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Designer Diary: Going on My Star Trek: Five-Year Mission

David Whitcher
United States
Manchester
Michigan
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Warning: The following game contains 3, a lot of 6 — 35 4 in three colors, in fact. If you have a 2 allergy, you should stop reading now.

Most games take many years to develop. You start with an idea. You flesh out that idea. You prototype and test it over and over in what often seems like an endless cycle until the game is ready to show a publisher. If you're lucky, you find one right away, but more often than not you show your game to numerous publishers before it's accepted. If it's accepted, the publisher often requests changes to be made to fit their vision of how the game will best serve the audience they are trying to sell to. This is the process I have become accustomed to as a freelance game designer, and Star Trek: Five-Year Mission is no exception except for a few minor details.

From its conception, I designed "Star Trek / Cooperative Dice Game" for Mayfair Games. The game design community normally advises you to stay away from IP, especially big IP, because they are expensive and difficult to get the rights to, thereby making them a big risk. That is why so few publishers deal with them. I have been on the Mayfair Games demo crew for nearly a decade now and had the good fortune to find out that they were interested in doing another Trek game after Star Trek: Catan was released in 2012. I figured the odds of someone approaching them with such a design were a 1 in 10,000 chance, so I decided I would design one for them.

My first ideas were nonstarters: basic card games, board games with star maps to explore, etc. — nothing that hadn't been done with this license. It was several months after Origins 2012 when the idea came to me. I was sitting in a waiting room and quickly scrounged up paper and pencil to make notes for later. This would be a cooperative dice game in which you play the crew of the Enterprise completing dilemmas to score points. A cooperative game lends itself well to the crew of a ship, especially in the Star Trek universe, and since there are many main characters I could design it to be played with a large group.

Unlike most games I have designed, it was a long time between concept and first prototype. The original prototype had three decks of 24 cards each, with each card needing a unique set of requirements in order to complete it. I first had to create the 72 dice sets and a rubric to determine the difficulty of each card. This was not just a matter of calculating the odds of rolling the numbers needed to complete the dice set. There are other factors involved, such as urgent events that must be completed in three minutes. I also had to take into account card effects that hamper play, such as crew injuries and ship damage. Once that was finally done, I made my first prototype and did solo testing. As usual there were changes to be made before moving to testing with the public.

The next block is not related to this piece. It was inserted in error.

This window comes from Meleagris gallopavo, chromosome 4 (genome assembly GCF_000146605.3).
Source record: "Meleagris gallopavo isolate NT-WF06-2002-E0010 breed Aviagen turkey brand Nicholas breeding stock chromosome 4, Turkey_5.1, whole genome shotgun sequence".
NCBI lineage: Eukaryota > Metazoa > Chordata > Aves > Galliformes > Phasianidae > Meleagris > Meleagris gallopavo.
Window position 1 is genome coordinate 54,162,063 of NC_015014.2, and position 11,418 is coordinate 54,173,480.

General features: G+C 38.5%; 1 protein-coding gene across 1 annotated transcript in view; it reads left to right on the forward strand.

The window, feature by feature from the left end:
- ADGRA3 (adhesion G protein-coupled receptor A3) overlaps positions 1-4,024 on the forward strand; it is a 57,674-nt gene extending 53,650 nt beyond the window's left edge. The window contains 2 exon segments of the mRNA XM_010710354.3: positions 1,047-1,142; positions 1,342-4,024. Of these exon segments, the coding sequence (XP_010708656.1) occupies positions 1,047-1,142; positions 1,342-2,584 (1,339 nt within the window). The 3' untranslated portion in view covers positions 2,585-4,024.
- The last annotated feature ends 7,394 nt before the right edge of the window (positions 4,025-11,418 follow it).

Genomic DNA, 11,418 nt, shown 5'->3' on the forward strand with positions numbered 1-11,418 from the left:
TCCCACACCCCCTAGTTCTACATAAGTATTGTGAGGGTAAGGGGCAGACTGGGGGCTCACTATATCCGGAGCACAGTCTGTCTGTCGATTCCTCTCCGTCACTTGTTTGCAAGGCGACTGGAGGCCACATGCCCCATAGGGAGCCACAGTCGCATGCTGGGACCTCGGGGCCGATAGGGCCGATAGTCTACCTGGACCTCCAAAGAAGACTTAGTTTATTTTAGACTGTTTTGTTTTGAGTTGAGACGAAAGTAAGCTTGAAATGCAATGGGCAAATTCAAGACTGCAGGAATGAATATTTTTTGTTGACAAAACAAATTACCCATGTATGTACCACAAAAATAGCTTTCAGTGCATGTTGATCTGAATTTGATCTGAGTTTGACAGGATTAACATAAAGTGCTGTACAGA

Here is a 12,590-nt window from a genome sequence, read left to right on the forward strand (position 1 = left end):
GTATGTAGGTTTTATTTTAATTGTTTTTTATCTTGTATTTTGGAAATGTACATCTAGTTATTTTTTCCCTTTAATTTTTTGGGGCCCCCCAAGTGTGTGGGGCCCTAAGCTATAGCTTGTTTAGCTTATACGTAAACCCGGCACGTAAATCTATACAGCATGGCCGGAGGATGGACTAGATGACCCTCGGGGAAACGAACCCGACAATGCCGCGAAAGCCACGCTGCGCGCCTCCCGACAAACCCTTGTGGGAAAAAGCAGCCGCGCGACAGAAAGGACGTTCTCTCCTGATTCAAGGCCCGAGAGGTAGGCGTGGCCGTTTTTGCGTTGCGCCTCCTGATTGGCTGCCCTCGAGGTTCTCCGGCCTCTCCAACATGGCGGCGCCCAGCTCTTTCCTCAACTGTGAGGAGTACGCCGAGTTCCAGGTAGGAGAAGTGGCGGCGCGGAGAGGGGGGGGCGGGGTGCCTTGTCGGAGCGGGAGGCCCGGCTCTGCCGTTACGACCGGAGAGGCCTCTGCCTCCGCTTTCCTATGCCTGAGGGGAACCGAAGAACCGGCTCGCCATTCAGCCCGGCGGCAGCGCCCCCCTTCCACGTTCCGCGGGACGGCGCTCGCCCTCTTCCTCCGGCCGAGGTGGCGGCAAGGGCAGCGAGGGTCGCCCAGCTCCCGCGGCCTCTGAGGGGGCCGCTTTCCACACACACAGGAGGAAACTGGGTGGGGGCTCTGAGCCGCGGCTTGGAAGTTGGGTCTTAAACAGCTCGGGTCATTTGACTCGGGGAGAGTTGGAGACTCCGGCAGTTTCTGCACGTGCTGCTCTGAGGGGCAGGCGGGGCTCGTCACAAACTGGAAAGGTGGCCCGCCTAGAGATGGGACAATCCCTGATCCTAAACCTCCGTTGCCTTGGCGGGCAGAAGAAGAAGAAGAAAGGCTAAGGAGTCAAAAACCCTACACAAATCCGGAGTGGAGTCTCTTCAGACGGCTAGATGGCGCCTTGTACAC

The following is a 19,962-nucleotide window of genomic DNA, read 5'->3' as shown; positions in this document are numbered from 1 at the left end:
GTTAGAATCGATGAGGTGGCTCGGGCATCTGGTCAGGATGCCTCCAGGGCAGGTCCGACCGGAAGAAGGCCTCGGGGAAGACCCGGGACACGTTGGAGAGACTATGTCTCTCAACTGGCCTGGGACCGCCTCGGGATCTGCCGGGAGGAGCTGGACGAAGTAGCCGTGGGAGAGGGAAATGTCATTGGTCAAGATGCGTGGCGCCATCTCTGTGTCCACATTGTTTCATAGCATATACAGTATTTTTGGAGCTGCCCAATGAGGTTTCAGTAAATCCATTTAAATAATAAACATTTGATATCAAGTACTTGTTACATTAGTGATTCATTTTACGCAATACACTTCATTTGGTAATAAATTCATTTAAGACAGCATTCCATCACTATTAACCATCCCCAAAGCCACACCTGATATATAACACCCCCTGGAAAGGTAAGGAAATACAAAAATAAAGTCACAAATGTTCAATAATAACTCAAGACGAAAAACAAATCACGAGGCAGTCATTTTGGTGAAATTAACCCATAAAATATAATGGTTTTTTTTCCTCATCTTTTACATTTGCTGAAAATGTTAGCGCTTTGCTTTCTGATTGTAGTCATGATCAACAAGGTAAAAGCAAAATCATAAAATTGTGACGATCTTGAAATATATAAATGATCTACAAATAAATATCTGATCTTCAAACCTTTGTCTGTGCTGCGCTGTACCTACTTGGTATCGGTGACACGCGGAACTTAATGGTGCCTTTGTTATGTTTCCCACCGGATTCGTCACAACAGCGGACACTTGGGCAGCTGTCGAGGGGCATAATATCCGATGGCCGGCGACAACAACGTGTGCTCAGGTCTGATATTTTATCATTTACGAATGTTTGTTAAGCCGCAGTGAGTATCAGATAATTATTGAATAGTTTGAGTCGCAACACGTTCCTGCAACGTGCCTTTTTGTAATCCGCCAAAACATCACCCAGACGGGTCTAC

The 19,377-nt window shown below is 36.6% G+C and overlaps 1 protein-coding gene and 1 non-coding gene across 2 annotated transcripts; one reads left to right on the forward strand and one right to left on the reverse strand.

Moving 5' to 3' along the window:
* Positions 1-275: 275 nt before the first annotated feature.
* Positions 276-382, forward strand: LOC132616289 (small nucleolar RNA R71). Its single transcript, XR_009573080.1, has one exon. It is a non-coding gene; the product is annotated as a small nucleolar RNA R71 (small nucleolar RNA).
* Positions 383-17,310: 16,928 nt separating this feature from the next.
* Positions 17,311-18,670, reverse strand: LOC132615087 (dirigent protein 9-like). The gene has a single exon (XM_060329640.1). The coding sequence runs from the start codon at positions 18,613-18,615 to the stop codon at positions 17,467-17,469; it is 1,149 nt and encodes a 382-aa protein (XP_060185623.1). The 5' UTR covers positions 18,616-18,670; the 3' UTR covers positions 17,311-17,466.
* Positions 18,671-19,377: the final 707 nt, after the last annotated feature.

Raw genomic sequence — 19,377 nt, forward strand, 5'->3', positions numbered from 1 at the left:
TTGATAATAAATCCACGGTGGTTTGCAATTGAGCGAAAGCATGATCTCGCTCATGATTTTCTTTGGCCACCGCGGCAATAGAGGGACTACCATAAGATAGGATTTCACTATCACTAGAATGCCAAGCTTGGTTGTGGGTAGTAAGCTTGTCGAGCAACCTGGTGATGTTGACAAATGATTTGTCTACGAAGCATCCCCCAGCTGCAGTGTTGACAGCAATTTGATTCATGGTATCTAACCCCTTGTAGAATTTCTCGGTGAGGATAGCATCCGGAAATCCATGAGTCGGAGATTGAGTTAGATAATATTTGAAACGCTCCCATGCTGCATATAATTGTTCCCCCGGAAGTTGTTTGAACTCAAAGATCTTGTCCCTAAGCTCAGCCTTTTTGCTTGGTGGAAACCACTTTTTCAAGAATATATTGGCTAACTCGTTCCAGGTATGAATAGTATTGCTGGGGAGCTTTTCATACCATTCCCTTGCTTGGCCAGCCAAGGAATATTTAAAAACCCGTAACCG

In the game's third iteration, I was ready to take it to one of my local game groups to get feedback. I set up the "H.M.S. Victory" prototype and found a group of four willing to give it a try. "H.M.S. Victory" is a cooperative dice game for 3-7 players in which you play the crew of a ship working together to complete events drawn from decks of varying difficulty. I tested the game in public gaming groups using this alternate theme so that fandom would not play a factor in the feedback I received.

I kept the real theme a secret until I showed it to the Mayfair Games Minister of Product Acquisitions, Alex Yeager, in June 2014. His advice allowed me to finalize the design over the next few months with the help of numerous testers, including dozens of game designers at the 2014 Protospiel held in Chelsea, Michigan, all of whom played it with the "H.M.S. Victory" theme. After several delays, which gave me more time to refine the cards further, the game was pitched to Mayfair by Alex since I was unable to travel to where they were the board was meeting.



Captains old (above) and new (below)



The game was accepted, and since then I've been working with the Mayfair team to get it ready for market. To my surprise, they chose to make Star Trek: Five-Year Mission so that you could play as either the original series crew or the TNG crew. This required another seven player abilities be devised. We also needed new titles and scenes for the additional TNG cards.

Using a later prototype with proposed graphics, we previewed the game at the 2015 Origins Game Fair, which was our last major testing opportunity. With only seven weeks to go and a promise to deliver at Gen Con 2015 — not to mention holding a charity event with actress Marina Sirtis, we had much to do. As of writing this diary, we are on schedule and expect to have plenty of copies of Star Trek: Five-Year Mission on hand for Trek fans to get Marina and me to sign on Saturday, August 1 at Gen Con 2015. Hope to see you there!

David Whitcher

Editor's note: For an overview of the gameplay in Star Trek: Five-Year Mission, head to my ST:5YM preview, which is based on a demo game that I played at Origins 2015. —WEM
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